By Terry Baynes
Oct 12 (Reuters) - President Barack Obama's re-election
campaign on Friday urged the U.S. Supreme Court to uphold lower
court decisions allowing in-person early voting in the
battleground state of Ohio in the three days before the Nov. 6
Ohio, critical to both Democrat Obama and Republican
challenger Mitt Romney, began early in-person voting last
Tuesday but planned to cut it off on Nov. 2, the Friday before
the Nov. 6 election, except for members of the military.
The Obama campaign, the Democratic National Committee and
the Ohio Democratic Party had sued Ohio officials to restore
early voting right up to election day eve. Republicans opposed
their efforts, saying a cutoff was needed to reduce voter fraud.
Last week, the 6th U.S. Circuit Court of Appeals upheld a
U.S. District Court order that reinstated early voting in the
final days before the election.
Ohio's top election official, Secretary of State Jon Husted,
a Republican, asked the U.S. Supreme Court on Tuesday to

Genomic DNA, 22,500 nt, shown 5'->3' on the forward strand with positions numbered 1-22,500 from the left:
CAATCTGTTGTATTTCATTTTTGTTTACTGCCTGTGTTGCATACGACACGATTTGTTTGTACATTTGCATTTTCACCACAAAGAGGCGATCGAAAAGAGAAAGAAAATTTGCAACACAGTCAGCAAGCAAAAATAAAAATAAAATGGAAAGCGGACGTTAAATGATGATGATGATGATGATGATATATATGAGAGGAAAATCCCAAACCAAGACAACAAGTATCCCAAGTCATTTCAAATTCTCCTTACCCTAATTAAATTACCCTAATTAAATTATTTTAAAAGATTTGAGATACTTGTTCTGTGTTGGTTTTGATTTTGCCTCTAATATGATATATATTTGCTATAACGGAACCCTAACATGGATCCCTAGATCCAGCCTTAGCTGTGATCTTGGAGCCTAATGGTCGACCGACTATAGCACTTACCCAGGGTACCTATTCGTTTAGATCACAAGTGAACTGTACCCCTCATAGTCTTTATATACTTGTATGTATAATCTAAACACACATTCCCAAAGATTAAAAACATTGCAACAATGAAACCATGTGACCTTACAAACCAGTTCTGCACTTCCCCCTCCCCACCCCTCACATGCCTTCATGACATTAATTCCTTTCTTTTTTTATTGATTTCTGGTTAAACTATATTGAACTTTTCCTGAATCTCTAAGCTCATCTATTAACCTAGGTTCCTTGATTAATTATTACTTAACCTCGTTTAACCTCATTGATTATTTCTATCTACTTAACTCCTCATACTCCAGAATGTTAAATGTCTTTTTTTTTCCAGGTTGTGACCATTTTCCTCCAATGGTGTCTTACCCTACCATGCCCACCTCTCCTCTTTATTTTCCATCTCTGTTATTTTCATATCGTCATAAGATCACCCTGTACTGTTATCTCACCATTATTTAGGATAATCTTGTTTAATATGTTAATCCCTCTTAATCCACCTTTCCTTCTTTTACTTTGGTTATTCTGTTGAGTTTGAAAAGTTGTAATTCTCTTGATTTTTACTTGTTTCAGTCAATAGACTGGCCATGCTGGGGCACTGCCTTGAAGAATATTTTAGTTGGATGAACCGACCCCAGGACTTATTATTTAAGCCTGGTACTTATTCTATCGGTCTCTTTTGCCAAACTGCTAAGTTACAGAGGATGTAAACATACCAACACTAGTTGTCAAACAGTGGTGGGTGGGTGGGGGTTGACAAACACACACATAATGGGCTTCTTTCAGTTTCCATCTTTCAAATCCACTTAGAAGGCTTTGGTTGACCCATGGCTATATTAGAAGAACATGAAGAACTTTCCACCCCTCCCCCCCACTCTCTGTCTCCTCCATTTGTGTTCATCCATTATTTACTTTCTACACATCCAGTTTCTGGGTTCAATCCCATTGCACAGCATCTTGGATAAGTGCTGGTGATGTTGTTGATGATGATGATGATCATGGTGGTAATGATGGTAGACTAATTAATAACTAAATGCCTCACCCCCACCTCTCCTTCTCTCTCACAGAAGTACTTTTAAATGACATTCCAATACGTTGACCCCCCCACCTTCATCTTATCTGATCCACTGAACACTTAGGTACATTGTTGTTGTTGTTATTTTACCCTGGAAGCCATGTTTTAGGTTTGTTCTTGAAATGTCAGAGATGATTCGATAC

overturn that decision. In a response filed on Friday evening,
Obama's campaign asked the high court to let the 6th Circuit
The Obama campaign's court document said Ohio "settled on a
voting procedure unheard of in any other state" and that two
courts had found it would "significantly burden tens of
thousands of Ohio voters and likely violate" their
It said the Republicans sought an emergency suspension of
the appeal's court decision "but have utterly failed to carry
their burden of showing that a stay is warranted."
The U.S. Supreme Court is expected to issue its ruling soon,
with the election just more than three weeks away.
Early voting and extended voting hours are thought to
benefit Democrats because lower-income people, who tend to vote
Democratic, are more likely to work odd hours.
Husted called the 6th Circuit's decision an unprecedented
intrusion by federal judges into state elections that was
illegal and impractical.
The appeals court's decision did not require polls to be
open on the final three days, leaving it up to the discretion of
the state's 88 individual county election boards.
A coalition of 15 states, including Colorado, Wisconsin and
Virginia, filed a supporting brief for Ohio on Friday,
encouraging the court to block the 6th Circuit's ruling. They
said Ohio had not placed a burden on citizens' ability to vote
by eliminating the three early voting days.
The case is Husted et al v. Obama for America et al, U.S.
Supreme Court, No. 12A338.
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